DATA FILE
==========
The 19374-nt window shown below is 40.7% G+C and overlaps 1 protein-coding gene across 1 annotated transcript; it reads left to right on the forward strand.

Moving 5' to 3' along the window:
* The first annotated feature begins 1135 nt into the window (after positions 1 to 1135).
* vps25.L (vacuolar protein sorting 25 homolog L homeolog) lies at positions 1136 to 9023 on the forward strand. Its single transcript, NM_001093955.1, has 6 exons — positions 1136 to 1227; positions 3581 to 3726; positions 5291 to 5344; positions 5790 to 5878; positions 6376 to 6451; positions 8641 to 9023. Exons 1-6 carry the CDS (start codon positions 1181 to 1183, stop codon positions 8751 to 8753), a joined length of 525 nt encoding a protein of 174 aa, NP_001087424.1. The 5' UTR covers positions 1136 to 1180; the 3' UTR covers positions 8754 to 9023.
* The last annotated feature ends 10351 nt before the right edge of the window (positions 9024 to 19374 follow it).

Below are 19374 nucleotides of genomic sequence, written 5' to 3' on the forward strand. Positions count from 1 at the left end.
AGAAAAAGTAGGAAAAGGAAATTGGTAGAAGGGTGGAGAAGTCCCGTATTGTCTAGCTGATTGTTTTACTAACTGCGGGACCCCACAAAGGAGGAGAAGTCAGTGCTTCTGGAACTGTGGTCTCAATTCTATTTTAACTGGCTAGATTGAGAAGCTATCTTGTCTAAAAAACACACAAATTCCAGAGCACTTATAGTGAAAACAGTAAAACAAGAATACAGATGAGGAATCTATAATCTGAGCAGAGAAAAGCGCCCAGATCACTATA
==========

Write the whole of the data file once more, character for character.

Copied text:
The 19374-nt window shown below is 40.7% G+C and overlaps 1 protein-coding gene across 1 annotated transcript; it reads left to right on the forward strand.

Moving 5' to 3' along the window:
* The first annotated feature begins 1135 nt into the window (after positions 1 to 1135).
* vps25.L (vacuolar protein sorting 25 homolog L homeolog) lies at positions 1136 to 9023 on the forward strand. Its single transcript, NM_001093955.1, has 6 exons — positions 1136 to 1227; positions 3581 to 3726; positions 5291 to 5344; positions 5790 to 5878; positions 6376 to 6451; positions 8641 to 9023. Exons 1-6 carry the CDS (start codon positions 1181 to 1183, stop codon positions 8751 to 8753), a joined length of 525 nt encoding a protein of 174 aa, NP_001087424.1. The 5' UTR covers positions 1136 to 1180; the 3' UTR covers positions 8754 to 9023.
* The last annotated feature ends 10351 nt before the right edge of the window (positions 9024 to 19374 follow it).

Below are 19374 nucleotides of genomic sequence, written 5' to 3' on the forward strand. Positions count from 1 at the left end.
AGAAAAAGTAGGAAAAGGAAATTGGTAGAAGGGTGGAGAAGTCCCGTATTGTCTAGCTGATTGTTTTACTAACTGCGGGACCCCACAAAGGAGGAGAAGTCAGTGCTTCTGGAACTGTGGTCTCAATTCTATTTTAACTGGCTAGATTGAGAAGCTATCTTGTCTAAAAAACACACAAATTCCAGAGCACTTATAGTGAAAACAGTAAAACAAGAATACAGATGAGGAATCTATAATCTGAGCAGAGAAAAGCGCCCAGATCACTATA